Thanks to the success of hits, such as Harry Potter and the Cursed Child, and the release of Hamilton in London, theaters have finished with the best year ever. According to the Society of London Theatre (SOLT) revenues topped £700 million and more than 15 million attended shows in 2017. Consequently, as the shows have gotten hotter, so has the food scene! Here are our top eats by cuisine in and around London’s West End.
British: Tredwells, is a farm-to-table-style casual restaurant by Michelin-starred chef Marcus Wareing. The menu offers a varied selection of local meats and seafood, but the veggies are the star of the show here, with a variety of vegan options for mains starters and desserts. Recently, we enjoyed a standout roasted carrot with aquafaba (chickpea foam) that was equally matched by a spectacular peanuts mousse for dessert. For steaks, the top spot is Hawksmoor, where you choose cuts of British grass-fed beef, accompanied by classic sides—all followed by London’s best sticky toffee pudding for dessert. They have two locations in the West End: Seven Dials and Air Street, as well as a set menu for pre-theater.
French: We’re a fan of an import, Frenchie, by Gregory Marchand, whose Paris eateries are booked up months in advance. Good to know: His London outpost is more accessible and equally delicious. For more of a bistro feel, there’s also a Balthazar off Covent Garden, just as good as the New York original.
Iconic: The Ivy set the standard when it opened in 1917. After a spruce up a few years ago, the original Art Deco bar is sparklier than ever. Enjoy English classics like fish and chips, shepherd’s pie, or duck confit; you can also have London’s best Baked Alaska for dessert. They have also opened an Ivy Cafe right on Covent Garden, although the setting of the original is beyond compare. The Ivy offers packages, which include set meals and theater tickets.
Indian: We love the bold flavors of Dishoom near Seven Dials, but there are no bookings unless you are a party of six or more, which can mean potential waits of up to an hour. The waits are worth it, however, with crispy samosas, spicy tikka and delicious black daal. If you prefer to book, try Tandoor Chop House for yummy breads, meats and veg all done in the tandoor oven.
Italian: For authentic Italian, head to Bocca di Lupo; they make their own breads, sausages, salami, pickles, pasta and gelato. The atmosphere is hip, the setting rustic, and the food is literally as good as you get in Italy. If you just want dessert, check out Gelupo across the street for Bocca’s amazing gelato and hot chocolate.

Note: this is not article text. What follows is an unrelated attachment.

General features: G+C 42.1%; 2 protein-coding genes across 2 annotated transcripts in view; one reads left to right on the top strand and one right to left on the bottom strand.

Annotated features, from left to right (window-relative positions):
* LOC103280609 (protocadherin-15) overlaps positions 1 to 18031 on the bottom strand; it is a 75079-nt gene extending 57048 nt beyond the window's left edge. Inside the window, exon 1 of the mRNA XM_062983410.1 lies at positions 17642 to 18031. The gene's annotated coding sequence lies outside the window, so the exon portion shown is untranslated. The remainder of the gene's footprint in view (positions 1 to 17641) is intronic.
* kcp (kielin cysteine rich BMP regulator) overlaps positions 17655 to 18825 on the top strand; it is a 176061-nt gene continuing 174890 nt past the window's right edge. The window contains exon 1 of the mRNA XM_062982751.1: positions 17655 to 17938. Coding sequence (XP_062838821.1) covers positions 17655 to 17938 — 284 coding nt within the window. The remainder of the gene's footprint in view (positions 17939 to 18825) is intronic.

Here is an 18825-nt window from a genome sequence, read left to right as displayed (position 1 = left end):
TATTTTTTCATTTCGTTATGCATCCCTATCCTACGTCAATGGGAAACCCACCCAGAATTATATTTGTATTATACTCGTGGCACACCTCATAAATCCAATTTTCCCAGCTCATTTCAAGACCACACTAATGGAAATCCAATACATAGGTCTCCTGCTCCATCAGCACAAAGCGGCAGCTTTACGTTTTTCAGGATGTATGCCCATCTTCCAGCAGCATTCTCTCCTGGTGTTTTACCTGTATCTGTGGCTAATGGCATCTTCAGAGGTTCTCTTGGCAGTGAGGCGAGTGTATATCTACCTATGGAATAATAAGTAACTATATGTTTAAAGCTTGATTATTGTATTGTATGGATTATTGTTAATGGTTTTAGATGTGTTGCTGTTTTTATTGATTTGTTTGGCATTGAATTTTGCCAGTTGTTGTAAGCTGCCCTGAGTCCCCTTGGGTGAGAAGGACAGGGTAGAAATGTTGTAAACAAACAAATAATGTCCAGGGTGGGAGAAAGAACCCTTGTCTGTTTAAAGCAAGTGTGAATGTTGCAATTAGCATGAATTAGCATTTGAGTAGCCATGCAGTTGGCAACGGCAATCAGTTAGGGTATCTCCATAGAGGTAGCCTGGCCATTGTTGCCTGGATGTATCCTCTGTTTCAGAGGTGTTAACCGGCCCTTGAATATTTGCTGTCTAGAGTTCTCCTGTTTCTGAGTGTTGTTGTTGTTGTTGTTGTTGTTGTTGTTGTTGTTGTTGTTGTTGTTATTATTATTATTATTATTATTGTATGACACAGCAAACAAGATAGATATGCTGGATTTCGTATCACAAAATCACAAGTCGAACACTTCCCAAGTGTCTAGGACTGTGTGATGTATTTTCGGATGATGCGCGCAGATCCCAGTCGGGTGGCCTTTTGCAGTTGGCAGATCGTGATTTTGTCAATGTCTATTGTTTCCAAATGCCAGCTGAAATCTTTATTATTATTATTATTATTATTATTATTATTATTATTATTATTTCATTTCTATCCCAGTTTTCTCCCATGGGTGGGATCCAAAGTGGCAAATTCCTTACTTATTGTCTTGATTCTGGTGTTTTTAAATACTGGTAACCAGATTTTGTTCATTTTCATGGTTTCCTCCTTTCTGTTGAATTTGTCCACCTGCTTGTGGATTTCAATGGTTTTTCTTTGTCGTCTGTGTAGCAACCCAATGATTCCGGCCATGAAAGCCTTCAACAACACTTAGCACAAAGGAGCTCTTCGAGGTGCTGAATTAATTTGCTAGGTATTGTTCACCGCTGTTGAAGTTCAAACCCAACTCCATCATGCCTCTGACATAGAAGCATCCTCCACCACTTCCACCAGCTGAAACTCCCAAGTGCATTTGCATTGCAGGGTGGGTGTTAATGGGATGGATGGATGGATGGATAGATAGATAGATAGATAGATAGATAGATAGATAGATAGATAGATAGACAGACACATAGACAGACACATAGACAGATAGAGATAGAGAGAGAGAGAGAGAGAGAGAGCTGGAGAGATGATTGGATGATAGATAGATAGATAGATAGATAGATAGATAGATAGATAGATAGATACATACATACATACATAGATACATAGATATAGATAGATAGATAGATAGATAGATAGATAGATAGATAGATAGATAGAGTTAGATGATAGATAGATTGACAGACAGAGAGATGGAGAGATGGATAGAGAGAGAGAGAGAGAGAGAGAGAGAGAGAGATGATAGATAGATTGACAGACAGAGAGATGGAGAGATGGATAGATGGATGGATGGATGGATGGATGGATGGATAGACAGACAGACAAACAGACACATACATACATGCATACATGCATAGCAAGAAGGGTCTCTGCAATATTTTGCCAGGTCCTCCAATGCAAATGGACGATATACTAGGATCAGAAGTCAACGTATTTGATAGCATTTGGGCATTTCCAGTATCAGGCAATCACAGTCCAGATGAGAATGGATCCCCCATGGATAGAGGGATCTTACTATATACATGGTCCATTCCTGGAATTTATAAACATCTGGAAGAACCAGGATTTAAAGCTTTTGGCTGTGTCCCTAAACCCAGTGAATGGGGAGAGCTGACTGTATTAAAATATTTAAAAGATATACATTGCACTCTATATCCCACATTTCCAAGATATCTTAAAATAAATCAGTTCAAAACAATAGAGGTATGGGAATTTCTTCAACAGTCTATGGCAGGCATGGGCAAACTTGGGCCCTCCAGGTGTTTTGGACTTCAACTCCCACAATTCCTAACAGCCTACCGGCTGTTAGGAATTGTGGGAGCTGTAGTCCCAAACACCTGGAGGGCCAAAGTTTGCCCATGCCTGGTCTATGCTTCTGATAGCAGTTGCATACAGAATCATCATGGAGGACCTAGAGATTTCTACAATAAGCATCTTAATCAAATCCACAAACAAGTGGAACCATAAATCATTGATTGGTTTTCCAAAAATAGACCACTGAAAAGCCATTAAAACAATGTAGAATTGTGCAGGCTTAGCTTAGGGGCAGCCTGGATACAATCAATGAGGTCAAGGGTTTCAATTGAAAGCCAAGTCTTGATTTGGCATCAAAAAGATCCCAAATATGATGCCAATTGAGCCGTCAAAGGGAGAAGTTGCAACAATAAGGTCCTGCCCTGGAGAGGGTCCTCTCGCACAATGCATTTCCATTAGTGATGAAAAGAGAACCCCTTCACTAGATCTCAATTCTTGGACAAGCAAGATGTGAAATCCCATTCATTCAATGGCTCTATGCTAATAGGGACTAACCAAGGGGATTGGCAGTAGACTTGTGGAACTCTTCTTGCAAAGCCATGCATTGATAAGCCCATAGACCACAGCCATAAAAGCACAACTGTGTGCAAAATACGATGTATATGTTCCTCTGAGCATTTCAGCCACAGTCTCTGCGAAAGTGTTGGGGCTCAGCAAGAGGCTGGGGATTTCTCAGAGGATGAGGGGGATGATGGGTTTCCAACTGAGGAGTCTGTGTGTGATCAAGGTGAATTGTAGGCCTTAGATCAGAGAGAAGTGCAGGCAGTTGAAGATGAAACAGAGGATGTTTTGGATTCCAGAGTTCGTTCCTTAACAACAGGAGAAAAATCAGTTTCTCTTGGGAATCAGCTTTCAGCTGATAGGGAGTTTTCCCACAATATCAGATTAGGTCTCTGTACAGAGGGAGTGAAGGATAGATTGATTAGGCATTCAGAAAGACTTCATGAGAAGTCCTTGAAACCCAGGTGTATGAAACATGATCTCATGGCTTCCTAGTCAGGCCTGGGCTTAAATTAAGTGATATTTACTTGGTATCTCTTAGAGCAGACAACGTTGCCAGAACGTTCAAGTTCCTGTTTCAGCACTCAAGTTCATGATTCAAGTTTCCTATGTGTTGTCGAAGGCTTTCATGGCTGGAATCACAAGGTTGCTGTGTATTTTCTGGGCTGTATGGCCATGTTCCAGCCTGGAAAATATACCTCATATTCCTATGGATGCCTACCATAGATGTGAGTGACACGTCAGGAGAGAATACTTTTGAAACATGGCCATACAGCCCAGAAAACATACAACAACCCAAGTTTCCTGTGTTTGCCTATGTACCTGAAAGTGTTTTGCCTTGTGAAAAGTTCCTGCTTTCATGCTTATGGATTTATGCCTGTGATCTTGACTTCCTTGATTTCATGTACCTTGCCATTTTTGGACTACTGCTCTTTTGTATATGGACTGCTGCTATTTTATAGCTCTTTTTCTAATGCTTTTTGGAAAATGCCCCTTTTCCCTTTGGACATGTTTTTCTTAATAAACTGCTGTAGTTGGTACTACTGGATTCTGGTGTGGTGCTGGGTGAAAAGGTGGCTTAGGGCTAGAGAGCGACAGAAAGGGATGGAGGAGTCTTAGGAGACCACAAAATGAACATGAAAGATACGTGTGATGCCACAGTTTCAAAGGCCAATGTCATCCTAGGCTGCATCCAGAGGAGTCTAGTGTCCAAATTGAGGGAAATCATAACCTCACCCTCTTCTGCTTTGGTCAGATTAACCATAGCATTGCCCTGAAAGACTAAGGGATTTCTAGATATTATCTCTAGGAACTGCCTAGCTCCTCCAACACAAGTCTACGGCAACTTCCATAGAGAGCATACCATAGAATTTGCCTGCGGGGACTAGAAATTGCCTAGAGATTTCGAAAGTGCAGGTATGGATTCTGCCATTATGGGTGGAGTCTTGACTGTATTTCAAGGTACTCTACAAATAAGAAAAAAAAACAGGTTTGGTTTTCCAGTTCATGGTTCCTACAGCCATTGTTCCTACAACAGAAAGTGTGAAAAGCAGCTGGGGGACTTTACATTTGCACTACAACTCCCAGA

Quirky and Cute: Jar Kitchen, a 50-seat independent café, serves daily set menus for pre-theater. The impressive plates are created by rising culinary star Ashley Finch, who began his career working at two- and three-Michelin-star restaurants in The Berkeley and The Dorchester. I dare you to find tastier food at any price, never mind that at Jar Kitchen the two-course menu is a bargain at £16.
Sushi: A favorite newcomer to Covent Garden is Copenhagen import Sticks-n-Sushi. We love the inventive rolls and cooked dishes (the cauliflower appetizer is not to be missed); plus, they do great sushi platters for sharing. Booking is advised.
Spanish: Serving a modern take on traditional Basque dishes in the five-star One Aldwych Hotel, is Eneko, the first London outpost for chef Eneko Axta, whose three-Michelin star restaurant, Azurmendi, is one of the World’s Top 50 Restaurants. The London location certainly impresses with dishes that are equally beautiful and delicious. Options include set menus and a la carte; booking is advised. For tapas as good as you find in Madrid or Barcelona, head to Barrafina, which has three locations: Adelaide Street, Dean Street and Drury Lane. Be prompt for the 5:30 opening or expect to wait an hour to sit at the long bars watching the chefs prepare classic potato tortillas, fiery chorizo and various seafood drenched in garlic. There are no bookings, but it's totally worth the wait.